The hot political scandal in New Mexico these days is about an obscure organization called the Regional Coalition of Los Alamos National Laboratories Communities. The region is comprised of 3 counties, Los Alamos, Rio Arriba and Santa Fe, and half a dozen cities, towns and pueblos – all of them close to the Labs.
The Coalition is made up of local elected officials, and its big annual project seems to have been to bring a group of larger-scale local politicians to Washington for a couple of days of praising the Labs to federal-scale politicians.
Other than that, the Coalition holds public meetings around its region that observers have said are light on actually monitoring safety or waste disposal issues, but heavy on boosting local sub-contractors of the Lab.
For the politician members of the coalition it provided public occasions for happy talk about the region’s biggest and highest-dollar employer. Events few people cared about or could remember, but for which no one could be blamed.
Where the Santa Fe blame game is presently focused is on the efforts of the Coalition’s chief executive to make sure her group of lobbying locals enjoyed the Nation’s capital — at public expense.
One could speculate on exactly what part of the DC wining and dining that popped some whistleblower’s cork. Chances are it was the $1,850 meal for 16 at an Italian restaurant, that included $380 for alcohol. Or maybe it was the $28 shot of particularly fancy whiskey, or the more than $300 bucks for a night at a baseball game at Nationals Park for which half the guests didn’t show.
Whatever, evidence of allegedly improvident and maybe downright illegal spending by the Coalition’s chief Andrea Romero, started leaking out just as she was nearing Primary Day in her hotly-contested race for the Democratic nomination for a State House Seat. She won anyway, and, since there is no Republican candidate in her district, only a write-in opponent stands between her and election.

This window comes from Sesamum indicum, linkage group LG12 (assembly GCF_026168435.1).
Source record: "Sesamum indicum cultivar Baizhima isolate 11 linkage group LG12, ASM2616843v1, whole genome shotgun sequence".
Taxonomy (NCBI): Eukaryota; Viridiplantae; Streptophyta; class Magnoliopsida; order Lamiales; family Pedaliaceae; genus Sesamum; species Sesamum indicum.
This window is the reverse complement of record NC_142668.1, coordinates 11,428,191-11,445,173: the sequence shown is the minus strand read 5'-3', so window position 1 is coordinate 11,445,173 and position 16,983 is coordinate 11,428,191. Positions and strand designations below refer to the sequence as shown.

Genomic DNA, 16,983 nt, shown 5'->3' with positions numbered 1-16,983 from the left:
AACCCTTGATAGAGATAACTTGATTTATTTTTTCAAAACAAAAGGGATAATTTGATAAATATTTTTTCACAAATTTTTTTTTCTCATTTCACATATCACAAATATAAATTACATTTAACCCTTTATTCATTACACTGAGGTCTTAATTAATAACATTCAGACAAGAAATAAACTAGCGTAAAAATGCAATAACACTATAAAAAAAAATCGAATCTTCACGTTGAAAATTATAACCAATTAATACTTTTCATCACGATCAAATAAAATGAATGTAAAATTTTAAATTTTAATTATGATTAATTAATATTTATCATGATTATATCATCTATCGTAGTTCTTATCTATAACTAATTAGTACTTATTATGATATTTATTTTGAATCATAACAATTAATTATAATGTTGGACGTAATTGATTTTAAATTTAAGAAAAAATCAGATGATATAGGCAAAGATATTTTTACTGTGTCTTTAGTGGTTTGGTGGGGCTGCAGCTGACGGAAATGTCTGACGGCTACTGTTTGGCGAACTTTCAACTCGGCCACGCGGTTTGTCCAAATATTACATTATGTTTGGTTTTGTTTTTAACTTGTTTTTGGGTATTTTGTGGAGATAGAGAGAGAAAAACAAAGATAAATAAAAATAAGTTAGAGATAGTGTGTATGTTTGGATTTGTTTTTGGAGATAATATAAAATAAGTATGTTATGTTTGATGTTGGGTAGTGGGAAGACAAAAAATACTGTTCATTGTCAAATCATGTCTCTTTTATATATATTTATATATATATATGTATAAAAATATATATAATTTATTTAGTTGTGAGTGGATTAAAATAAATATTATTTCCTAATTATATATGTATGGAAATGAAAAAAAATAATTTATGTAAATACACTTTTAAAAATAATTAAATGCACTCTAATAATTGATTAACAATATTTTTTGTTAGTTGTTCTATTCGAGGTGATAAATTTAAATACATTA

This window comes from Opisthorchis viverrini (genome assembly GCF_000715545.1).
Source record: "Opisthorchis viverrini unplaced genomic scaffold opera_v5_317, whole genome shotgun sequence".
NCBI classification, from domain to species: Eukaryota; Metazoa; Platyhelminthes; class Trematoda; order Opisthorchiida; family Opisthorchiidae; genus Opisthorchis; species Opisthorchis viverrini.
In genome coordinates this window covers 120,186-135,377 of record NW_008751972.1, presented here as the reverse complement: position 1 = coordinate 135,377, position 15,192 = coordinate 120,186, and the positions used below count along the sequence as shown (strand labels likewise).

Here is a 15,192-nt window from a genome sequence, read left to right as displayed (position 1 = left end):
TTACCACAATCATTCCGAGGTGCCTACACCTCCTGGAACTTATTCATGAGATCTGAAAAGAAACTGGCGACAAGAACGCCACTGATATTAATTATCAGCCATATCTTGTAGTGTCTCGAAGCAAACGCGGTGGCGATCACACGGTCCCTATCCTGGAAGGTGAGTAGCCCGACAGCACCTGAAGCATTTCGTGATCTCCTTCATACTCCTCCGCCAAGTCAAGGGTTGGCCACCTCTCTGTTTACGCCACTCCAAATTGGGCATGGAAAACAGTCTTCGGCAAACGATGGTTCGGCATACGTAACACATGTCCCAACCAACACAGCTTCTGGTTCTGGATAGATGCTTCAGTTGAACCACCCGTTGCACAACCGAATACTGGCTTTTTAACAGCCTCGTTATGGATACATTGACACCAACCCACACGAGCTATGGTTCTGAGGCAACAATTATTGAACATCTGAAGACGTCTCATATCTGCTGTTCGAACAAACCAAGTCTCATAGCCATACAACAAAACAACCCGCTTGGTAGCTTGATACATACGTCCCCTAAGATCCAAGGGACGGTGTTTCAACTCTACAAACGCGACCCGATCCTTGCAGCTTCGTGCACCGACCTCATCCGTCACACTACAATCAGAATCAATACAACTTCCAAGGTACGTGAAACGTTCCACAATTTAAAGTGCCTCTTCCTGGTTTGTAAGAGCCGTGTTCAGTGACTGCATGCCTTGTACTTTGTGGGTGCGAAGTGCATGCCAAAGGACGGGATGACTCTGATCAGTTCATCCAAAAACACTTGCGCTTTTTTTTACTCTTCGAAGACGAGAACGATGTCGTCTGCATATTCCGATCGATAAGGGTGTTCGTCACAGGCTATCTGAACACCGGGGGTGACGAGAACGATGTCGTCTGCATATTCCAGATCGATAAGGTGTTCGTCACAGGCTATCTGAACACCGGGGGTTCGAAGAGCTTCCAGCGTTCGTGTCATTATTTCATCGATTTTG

But since her primary victory, Romero’s campaign has been staggered by 2 separate audit reports, one by the Republican State Auditor and one by an Albuquerque law firm hired by Los Alamos County.
Both of them say chief executive Romero misspent more than $50,000 on travel and entertainment, and more than half of it was misspent on herself, or at least on reimbursements to her public relations company. Romero says she’s settled accounts with the Coalition, for less than $2000, but County officials are saying they want the whole 50 grand.
They have to, because, among the assertions of the auditors is the possibility that the Coalition’s spending habits may have broken their contract with the Federal Government, which could mean that half of their remaining budget for the next 3 years could disappear overnight.
Critics are now saying disappearance may be just what the Regional Coalition of LANL Communities needs.
Steve Terrell is the Capital Reporter and Columnist for The New Mexican, the daily newspaper of Santa Fe, NM. He also presents Terrell’s Sound World on KASF FM 101.1 in Santa Fe.